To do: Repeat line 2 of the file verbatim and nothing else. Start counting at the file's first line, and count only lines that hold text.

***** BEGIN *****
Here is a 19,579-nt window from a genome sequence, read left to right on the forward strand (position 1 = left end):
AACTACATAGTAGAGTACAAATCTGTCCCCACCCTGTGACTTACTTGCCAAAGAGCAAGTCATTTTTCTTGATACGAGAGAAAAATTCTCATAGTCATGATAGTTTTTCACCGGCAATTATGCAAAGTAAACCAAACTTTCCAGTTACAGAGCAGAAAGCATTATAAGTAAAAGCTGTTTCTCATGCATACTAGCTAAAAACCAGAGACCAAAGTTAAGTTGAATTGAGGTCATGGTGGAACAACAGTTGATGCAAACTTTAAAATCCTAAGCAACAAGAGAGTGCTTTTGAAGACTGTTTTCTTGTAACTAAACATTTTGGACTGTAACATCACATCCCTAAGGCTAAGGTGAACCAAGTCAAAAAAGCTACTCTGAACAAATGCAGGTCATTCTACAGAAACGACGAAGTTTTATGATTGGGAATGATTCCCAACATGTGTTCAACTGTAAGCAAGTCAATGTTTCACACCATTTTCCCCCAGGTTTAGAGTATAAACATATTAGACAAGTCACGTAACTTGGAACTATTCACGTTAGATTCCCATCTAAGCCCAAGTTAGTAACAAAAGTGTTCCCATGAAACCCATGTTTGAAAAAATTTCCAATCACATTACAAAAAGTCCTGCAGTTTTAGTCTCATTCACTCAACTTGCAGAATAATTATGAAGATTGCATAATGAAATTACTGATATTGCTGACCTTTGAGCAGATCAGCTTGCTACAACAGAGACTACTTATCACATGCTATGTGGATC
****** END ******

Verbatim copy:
AACTACATAGTAGAGTACAAATCTGTCCCCACCCTGTGACTTACTTGCCAAAGAGCAAGTCATTTTTCTTGATACGAGAGAAAAATTCTCATAGTCATGATAGTTTTTCACCGGCAATTATGCAAAGTAAACCAAACTTTCCAGTTACAGAGCAGAAAGCATTATAAGTAAAAGCTGTTTCTCATGCATACTAGCTAAAAACCAGAGACCAAAGTTAAGTTGAATTGAGGTCATGGTGGAACAACAGTTGATGCAAACTTTAAAATCCTAAGCAACAAGAGAGTGCTTTTGAAGACTGTTTTCTTGTAACTAAACATTTTGGACTGTAACATCACATCCCTAAGGCTAAGGTGAACCAAGTCAAAAAAGCTACTCTGAACAAATGCAGGTCATTCTACAGAAACGACGAAGTTTTATGATTGGGAATGATTCCCAACATGTGTTCAACTGTAAGCAAGTCAATGTTTCACACCATTTTCCCCCAGGTTTAGAGTATAAACATATTAGACAAGTCACGTAACTTGGAACTATTCACGTTAGATTCCCATCTAAGCCCAAGTTAGTAACAAAAGTGTTCCCATGAAACCCATGTTTGAAAAAATTTCCAATCACATTACAAAAAGTCCTGCAGTTTTAGTCTCATTCACTCAACTTGCAGAATAATTATGAAGATTGCATAATGAAATTACTGATATTGCTGACCTTTGAGCAGATCAGCTTGCTACAACAGAGACTACTTATCACATGCTATGTGGATC